What Should Your Cholesterol Be?

According to the Mayo Clinic website, lower levels of cholesterol are better. For total cholesterol, says the Mayo Clinic, below 5.2 mmol/L (= 200 mg/dL) is “desirable”. A level from 5.2 to 6.2 mmol/L is “borderline high”, and above 6.2 mmol/L (= 240 mg/dL) is “high”.

A 2011 study from Norway, based on 500,000 person-years of observation, found drastically different results. For both men and women, the lowest levels of total cholesterol (below 5.0 mmol/L) were associated with the most death. For men, the best level was intermediate — what the Mayo Clinic calls “borderline high”. For women, the safest levels were the highest.

If high cholesterol causes heart disease, as we are so often told, the pattern for women makes no sense. For a long time, experts have told us to limit egg consumption because eggs are high in cholesterol. However,  a new study shows that egg consumption has no association with heart disease risk.

Via Malcolm Kendrick. I also like his post about whether statins cause muscle pain.

9 Replies to “What Should Your Cholesterol Be?”

  1. Obligatory “causation is not correlation” counterpoint: old and dying people are made to lower their cholesterol, and if young people lowered it they would be fine or even healthier.

    (I think it’s 70% likely to be causal)

  2. The great tinkerer, evolution, developed Cholesterol as an intricate part of the way the human body works over millions of years. To think that medicine can understand the complexities of the situation and improve upon it seems quite arrogant & foolish.

    This part seems to recognize that humans are not living as intended:

    “In the Diet, Obesity, and Gene (Diogenes) Project, increased protein consumption together with a modest reduction in glycemic index was beneficial for weight control. Substituting protein for carbohydrate also partly resulted in lower blood pressure, improved lipids levels, and concomitantly reduced cardiovascular risk. Higher vitamin D intake might have beneficial effects on the reduction of visceral adipose tissue and other cardiovascular risk factors.

    Another possibility is that lifestyle factors associated with egg consumption might have obscured a positive association between egg consumption and risk of coronary heart disease and stroke. However, regular egg consumption tends to be associated with unhealthy lifestyle factors such as smoking and physical inactivity.”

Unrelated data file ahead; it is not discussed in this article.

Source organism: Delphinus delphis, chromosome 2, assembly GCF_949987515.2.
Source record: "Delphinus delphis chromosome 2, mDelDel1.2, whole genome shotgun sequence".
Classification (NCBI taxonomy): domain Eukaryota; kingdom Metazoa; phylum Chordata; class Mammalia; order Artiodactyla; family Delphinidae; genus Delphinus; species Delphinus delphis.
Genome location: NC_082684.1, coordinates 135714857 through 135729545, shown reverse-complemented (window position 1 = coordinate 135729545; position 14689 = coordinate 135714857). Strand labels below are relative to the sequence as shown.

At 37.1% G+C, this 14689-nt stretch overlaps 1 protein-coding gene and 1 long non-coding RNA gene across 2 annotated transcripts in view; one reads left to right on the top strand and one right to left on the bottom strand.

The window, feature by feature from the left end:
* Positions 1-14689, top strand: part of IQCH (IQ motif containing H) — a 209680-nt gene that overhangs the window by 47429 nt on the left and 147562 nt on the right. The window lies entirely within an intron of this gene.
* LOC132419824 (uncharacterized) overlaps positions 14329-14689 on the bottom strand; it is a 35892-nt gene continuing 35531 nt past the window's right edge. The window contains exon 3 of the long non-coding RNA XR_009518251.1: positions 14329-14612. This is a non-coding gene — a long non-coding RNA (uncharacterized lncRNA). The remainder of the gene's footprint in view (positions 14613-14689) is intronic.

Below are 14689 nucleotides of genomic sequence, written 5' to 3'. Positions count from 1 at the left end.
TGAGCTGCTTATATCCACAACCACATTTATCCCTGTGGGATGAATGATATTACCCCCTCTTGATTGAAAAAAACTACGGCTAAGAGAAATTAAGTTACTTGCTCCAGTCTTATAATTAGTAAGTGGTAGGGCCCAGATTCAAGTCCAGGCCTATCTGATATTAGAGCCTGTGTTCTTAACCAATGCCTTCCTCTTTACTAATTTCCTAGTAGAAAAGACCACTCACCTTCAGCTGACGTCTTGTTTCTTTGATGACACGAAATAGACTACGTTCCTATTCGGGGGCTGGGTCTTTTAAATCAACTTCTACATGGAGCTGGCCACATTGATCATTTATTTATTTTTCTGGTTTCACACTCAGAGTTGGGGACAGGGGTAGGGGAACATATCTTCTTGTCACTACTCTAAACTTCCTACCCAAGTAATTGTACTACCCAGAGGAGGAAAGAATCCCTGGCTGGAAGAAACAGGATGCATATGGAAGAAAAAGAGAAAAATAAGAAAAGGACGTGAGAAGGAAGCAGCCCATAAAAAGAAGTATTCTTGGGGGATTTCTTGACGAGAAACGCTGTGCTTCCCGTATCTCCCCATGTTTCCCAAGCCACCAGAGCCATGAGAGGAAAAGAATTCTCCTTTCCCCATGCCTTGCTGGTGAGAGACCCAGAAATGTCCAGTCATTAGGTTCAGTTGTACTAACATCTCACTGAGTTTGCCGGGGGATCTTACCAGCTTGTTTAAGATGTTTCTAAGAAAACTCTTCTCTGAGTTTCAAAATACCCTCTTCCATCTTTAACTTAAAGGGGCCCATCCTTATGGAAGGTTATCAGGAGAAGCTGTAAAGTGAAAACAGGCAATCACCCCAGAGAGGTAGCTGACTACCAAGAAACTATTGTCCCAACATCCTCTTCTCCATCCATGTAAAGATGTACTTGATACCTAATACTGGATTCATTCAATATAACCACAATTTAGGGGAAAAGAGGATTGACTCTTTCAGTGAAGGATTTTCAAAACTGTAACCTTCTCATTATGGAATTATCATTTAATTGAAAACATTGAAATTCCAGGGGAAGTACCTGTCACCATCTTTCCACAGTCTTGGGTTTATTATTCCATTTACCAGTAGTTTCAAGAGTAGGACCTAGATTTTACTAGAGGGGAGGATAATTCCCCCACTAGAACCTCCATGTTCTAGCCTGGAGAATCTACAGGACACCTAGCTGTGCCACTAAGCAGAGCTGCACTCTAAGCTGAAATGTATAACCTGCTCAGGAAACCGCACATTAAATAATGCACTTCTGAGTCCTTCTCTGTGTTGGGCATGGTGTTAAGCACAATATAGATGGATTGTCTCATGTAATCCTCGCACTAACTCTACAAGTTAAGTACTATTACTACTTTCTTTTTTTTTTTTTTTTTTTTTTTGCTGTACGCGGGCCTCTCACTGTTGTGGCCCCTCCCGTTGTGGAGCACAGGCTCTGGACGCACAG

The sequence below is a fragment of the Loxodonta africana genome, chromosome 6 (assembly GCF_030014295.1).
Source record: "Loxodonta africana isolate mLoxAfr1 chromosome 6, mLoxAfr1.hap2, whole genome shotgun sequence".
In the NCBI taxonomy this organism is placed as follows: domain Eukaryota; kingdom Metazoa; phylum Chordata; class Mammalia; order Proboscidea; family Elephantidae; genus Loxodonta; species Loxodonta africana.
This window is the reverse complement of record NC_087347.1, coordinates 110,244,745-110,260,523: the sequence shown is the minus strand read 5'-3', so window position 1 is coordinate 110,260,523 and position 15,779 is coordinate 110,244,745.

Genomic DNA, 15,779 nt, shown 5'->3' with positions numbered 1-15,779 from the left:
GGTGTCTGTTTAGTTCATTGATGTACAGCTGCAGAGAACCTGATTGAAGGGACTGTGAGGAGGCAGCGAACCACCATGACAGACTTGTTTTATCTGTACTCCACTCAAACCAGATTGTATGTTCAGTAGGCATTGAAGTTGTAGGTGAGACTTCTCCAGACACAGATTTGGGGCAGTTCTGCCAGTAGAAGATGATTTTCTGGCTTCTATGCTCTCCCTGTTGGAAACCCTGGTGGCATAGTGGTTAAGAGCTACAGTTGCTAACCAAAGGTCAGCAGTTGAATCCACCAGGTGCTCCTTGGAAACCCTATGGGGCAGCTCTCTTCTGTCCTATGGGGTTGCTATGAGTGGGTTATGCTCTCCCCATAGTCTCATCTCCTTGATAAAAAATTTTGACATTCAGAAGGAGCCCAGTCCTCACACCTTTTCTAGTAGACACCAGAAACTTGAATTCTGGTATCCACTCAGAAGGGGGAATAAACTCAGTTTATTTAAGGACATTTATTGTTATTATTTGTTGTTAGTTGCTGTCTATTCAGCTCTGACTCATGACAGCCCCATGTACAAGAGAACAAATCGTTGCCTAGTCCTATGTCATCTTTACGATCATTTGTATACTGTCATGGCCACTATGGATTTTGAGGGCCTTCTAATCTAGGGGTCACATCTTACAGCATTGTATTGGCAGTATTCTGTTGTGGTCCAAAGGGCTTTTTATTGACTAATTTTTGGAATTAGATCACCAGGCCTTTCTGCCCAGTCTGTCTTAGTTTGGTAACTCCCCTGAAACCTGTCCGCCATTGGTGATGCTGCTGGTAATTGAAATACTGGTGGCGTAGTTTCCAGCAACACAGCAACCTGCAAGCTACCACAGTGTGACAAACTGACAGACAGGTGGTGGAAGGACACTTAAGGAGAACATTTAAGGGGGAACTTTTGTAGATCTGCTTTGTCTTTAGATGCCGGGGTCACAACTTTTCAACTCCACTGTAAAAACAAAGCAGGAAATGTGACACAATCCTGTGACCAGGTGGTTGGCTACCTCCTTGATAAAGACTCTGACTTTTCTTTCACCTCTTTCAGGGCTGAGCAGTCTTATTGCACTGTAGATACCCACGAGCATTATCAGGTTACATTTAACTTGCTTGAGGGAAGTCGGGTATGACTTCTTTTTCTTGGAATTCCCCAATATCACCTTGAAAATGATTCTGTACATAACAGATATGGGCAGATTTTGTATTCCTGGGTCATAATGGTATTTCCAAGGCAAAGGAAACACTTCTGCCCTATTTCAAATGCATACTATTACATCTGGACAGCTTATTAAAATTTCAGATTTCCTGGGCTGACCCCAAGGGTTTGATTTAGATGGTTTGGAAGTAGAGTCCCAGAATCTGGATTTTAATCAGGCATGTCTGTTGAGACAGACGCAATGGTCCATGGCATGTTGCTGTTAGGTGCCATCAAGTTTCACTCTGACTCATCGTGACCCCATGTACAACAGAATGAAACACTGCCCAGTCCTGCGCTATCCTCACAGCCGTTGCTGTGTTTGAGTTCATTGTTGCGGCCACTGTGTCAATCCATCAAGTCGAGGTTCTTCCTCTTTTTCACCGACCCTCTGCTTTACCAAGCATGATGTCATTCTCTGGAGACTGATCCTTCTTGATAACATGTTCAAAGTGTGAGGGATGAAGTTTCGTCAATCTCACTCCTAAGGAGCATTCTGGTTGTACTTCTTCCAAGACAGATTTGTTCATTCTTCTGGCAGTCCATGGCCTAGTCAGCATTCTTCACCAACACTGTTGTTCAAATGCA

In other words, eating too much sugar, being inactive, not getting enough vitamin D, & smoking are unnatural & harmful behaviors for humans. I feel 1000% more confident that addressing these 4 things would be more effective & less dangerous than attacking Cholesterol.

    Seth: The evidence that high cholesterol causes heart disease is close to zero. Because of this, it is likely that roughly everything mainstream experts say about cholesterol will be wrong. It’s like starting an argument “let’s assume 1 = 0.” With that assumption, you will reach a lot of wrong conclusions.

  3. In the United States heart and arteriosclerosis are the leading cause of premature deaths but in Japan deaths due to cardiovascular diseases are insignificant! We have to wonder why! Japanese eat a lot of fish that contains omega 3 oil, a fat known to reduce plaque in the arteries thereby reversing atherosclerosis. Omega 3 unsaturated fats increase the HDL or high-density lipoproteins and their particle size that are essential for keeping the arteries from blocking. Microbiology and biochemistry are very complex sciences and many phenomena are not at all understood. Many anomalies exist. As mentioned above, omega 3 in fish oil reverses artery plaque yet it contains significant amounts of dietary cholesterol and its molecular is extremely similar!

    Seth: The French also have a low rate of heart disease — and they eat much less fish than the Japanese. There is one clear similarity between the French diet and the Japanese diet: Both eat a lot of fermented food, far more than other countries.

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